We cannot for one moment receive our worth from the world, the news, the TV, magazines, books, jobs, friends or family. Our worth comes from what Christ did for us on the cross and not what we can do for ourselves or for one another. We have been bought with a price, ransomed by the payment with an overwhelming cost, then lifted from the bondage of a life filled with emptiness and dread.

Psalm 49:6-8 ~ They that trust in their wealth, and boast themselves in the multitude of their riches; None of them can by any means redeem his brother, nor give to God a ransom for him: (For the redemption of their soul is precious, and it ceaseth for ever:) Needless to say, those who trust in their wealth and boast of the abundance of their riches, can ransom no one, nor give to God the price that is owed for one soul. The ransom of their life is costly and to buy freedom for one in bondage of sin can never be sufficed. We are His cherished possession, purchased by His precious blood–––– the price paid to a holy God to redeem us from the overwhelming burden of sin.

Thought: Can you see that you are worth something to God? His promises are trustworthy, His blessings abounding, and His merciful love, He has lavished upon you. Every day you can take pleasure in His Grace that He has given you and indulge yourself in His magnificent love, an immense benefit of your so great salvation. You are a cherished and precious possession to God and in knowing this, you must realize, if God be for you (us) who can be against you (us)? (See Romans 8:31). God loved you in your darkest hour, when you needed Him the most. He lifted you up out of the pit of destruction and put your feet upon a rock making your steps secure.  He put a new song in your mouth to give praises to Him. Trust that He cares and loves you, for He has mercifully and compassionately rescued you.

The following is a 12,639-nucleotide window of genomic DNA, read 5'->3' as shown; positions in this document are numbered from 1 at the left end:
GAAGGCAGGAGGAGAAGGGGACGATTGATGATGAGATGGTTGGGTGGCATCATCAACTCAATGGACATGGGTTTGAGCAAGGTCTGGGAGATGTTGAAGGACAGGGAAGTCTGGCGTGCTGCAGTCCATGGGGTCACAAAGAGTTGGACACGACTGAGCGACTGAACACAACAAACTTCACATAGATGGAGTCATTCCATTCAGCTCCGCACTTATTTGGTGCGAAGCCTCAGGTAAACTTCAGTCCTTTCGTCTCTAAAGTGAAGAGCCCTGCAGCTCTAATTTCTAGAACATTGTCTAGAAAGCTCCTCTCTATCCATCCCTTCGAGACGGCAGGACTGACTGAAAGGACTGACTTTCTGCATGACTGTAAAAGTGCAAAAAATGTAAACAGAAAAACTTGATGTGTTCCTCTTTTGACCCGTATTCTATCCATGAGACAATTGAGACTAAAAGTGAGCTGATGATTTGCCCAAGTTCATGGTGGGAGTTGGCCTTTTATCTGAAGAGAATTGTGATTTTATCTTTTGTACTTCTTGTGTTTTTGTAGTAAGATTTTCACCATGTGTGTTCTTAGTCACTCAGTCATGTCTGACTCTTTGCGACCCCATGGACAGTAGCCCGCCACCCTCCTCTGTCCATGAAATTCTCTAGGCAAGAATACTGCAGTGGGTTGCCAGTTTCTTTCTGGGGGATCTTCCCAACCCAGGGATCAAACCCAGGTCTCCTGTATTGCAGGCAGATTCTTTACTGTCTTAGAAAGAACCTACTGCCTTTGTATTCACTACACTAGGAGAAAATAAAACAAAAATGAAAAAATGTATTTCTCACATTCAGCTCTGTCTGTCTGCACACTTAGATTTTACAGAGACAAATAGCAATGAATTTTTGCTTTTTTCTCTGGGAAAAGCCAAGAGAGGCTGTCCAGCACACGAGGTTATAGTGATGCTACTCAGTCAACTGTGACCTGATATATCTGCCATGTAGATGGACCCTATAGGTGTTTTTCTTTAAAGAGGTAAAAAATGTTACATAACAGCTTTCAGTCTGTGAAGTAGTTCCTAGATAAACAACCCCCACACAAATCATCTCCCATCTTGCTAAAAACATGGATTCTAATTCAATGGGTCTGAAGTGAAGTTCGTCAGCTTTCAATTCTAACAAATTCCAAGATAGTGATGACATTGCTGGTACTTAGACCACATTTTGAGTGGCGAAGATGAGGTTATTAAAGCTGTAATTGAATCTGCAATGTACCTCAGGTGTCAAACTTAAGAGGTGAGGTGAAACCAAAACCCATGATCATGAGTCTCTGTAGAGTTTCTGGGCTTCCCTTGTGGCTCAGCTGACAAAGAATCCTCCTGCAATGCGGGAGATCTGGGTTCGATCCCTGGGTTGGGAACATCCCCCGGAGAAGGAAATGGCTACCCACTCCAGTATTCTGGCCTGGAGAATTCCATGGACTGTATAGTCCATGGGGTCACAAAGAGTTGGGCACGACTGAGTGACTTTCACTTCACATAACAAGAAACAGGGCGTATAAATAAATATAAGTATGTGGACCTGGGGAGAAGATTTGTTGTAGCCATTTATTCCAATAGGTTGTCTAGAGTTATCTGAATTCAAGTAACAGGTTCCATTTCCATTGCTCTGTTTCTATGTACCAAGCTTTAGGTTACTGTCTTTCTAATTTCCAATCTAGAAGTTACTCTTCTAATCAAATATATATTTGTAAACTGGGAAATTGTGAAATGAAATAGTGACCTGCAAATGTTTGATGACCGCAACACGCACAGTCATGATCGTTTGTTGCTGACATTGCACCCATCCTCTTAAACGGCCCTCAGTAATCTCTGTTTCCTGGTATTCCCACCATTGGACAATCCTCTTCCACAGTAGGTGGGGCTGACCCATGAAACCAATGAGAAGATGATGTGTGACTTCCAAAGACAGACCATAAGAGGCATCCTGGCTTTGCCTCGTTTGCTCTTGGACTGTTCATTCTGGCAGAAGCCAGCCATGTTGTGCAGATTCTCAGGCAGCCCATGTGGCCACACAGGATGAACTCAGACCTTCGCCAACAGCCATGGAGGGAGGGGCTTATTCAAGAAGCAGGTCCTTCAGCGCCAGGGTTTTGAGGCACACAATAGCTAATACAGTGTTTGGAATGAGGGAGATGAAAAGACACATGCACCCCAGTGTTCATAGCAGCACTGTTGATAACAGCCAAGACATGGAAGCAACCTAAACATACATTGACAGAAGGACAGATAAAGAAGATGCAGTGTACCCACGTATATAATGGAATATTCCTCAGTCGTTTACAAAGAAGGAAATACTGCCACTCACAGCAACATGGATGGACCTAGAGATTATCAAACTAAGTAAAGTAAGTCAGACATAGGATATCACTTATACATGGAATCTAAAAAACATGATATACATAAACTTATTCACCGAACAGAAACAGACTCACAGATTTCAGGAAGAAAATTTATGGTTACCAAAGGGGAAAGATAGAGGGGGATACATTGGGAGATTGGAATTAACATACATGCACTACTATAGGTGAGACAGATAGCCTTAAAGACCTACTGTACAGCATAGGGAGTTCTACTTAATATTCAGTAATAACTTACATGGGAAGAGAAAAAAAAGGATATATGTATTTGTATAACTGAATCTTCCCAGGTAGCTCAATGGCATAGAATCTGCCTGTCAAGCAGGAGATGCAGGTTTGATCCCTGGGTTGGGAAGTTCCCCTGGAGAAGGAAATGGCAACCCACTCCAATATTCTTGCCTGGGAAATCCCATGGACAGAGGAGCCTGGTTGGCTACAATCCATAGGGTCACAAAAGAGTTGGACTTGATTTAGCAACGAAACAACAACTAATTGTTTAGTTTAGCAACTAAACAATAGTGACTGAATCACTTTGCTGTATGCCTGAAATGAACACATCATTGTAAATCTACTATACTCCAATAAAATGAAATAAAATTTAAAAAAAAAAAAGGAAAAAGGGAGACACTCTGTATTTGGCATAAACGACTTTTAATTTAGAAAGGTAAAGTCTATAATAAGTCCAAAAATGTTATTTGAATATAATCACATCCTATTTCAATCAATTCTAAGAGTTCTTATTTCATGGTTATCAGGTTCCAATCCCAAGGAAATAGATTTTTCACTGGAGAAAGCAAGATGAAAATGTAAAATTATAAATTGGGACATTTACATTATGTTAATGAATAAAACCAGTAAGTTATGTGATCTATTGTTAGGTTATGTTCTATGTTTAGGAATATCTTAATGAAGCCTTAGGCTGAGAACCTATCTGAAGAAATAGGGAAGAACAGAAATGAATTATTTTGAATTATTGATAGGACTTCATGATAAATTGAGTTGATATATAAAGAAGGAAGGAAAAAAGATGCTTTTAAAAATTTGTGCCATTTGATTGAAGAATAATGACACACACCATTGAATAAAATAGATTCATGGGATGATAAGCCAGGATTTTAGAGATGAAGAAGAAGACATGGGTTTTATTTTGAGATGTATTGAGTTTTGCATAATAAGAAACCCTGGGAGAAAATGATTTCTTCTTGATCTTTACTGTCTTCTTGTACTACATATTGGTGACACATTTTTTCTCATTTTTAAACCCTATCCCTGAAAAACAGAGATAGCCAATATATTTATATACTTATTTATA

Friday, December 6, 2013


Isaiah 40:28-29
Hast thou not known? hast thou not heard, that the everlasting God, the LORD, the Creator of the ends of the earth, fainteth not, neither is weary? there is no searching of his understanding.  He giveth power to the faint; and to them that have no might he increaseth strength. 

God has created us as social creatures. We naturally have the desire and capacity for fellowship with other people. We, as human beings, cannot be truly happy unless the basic need of friendship or companionship is met. Many people become extremely lonely during the holiday season leading them down the road to depression and hopelessness. Loneliness often has two aspects and will not be solved unless both of these aspects are considered. The problem of loneliness often has a human and a divine dimension. The feeling of loneliness can stem from a deeper problem––––it may happen because a person does not have or maintain a proper relationship with God and with other people. Some people are hurt deeply from those that can help encourage, edify and befriend, but choose not to leaving people feeling rejected, unloved and lonely.  

Loneliness is often associated with a poor relationship to God. But your iniquities have separated between you and your God, and your sins have hid his face from you, that he will not hear” (Isaiah 59:2). What kind of relationship do you have with God right now? Are you struggling with trusting God with your future, or letting go of your past? Do you regard sin in your heart–––spoiling the comfort of prayer?  Your relationship with the Lord needs to be filled with gratitude and thanksgiving towards Him for His mercy and privilege of eternal hope. God, in His grace and mercy, does restore sinful, alienated man to Himself by making peace through the blood of His cross (Colossians 1:20-22).